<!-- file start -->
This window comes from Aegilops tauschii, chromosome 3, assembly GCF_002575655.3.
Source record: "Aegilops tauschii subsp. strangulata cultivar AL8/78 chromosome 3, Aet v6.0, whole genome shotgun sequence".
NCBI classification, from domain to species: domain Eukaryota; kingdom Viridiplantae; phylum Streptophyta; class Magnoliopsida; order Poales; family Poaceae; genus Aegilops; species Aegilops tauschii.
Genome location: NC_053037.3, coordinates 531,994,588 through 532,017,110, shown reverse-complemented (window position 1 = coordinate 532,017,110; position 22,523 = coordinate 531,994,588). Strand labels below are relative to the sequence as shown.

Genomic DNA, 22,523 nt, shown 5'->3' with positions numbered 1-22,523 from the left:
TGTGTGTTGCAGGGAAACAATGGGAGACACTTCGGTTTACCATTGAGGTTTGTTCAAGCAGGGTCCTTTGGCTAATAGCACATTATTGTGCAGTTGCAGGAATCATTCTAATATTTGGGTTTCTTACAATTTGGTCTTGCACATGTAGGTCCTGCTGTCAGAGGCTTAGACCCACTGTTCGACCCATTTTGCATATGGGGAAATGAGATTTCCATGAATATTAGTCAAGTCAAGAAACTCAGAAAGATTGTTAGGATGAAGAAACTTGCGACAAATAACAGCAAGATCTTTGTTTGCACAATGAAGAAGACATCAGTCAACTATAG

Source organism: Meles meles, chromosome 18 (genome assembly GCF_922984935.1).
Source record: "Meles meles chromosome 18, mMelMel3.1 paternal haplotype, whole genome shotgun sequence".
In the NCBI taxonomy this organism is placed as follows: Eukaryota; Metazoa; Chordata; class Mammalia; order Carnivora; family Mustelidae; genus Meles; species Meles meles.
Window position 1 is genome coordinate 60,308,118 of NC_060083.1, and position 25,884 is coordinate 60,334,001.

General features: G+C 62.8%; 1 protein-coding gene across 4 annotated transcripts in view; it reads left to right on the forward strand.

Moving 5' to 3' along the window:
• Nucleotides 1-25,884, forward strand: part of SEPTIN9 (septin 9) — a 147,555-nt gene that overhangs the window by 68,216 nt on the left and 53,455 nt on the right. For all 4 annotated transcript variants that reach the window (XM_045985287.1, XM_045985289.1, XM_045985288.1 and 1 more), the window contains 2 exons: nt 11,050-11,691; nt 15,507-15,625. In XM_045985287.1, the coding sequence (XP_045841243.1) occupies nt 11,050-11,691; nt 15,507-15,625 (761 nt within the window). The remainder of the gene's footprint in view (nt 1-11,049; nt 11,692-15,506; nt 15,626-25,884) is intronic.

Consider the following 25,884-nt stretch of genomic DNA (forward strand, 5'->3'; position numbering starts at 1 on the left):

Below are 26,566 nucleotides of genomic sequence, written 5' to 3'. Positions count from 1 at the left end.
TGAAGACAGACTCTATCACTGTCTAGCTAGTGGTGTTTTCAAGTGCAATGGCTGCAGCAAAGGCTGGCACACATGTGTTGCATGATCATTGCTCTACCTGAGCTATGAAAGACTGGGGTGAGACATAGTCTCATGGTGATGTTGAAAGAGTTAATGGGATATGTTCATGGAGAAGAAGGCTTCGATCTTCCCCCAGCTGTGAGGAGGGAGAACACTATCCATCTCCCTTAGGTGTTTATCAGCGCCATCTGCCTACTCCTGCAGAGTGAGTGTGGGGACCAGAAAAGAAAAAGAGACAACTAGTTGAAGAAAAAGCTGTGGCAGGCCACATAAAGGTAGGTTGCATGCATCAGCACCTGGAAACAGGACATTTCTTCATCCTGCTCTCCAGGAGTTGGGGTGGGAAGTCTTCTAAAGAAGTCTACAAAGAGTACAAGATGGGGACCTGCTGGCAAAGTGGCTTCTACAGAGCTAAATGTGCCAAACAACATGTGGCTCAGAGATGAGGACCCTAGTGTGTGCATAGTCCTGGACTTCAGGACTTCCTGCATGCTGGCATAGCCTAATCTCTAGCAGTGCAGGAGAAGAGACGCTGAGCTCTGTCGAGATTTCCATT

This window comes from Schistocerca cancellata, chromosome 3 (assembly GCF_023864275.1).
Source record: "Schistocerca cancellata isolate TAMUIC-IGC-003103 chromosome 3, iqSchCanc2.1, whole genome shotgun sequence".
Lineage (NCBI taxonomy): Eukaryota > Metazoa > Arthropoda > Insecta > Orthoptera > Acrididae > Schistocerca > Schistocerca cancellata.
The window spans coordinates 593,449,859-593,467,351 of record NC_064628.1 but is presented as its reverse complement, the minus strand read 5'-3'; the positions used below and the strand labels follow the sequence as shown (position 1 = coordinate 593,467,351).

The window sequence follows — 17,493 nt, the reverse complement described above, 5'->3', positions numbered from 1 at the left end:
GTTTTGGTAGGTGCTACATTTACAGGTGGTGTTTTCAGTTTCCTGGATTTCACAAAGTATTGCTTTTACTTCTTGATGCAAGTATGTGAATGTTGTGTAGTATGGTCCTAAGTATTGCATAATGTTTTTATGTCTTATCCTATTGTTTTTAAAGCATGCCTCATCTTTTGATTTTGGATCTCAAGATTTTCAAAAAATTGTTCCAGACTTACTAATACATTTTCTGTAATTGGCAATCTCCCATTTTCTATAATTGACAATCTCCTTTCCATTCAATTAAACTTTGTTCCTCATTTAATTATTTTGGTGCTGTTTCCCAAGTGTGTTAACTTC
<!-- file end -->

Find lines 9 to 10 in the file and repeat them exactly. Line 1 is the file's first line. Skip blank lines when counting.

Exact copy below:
In the NCBI taxonomy this organism is placed as follows: Eukaryota; Metazoa; Chordata; class Mammalia; order Carnivora; family Mustelidae; genus Meles; species Meles meles.
Window position 1 is genome coordinate 60,308,118 of NC_060083.1, and position 25,884 is coordinate 60,334,001.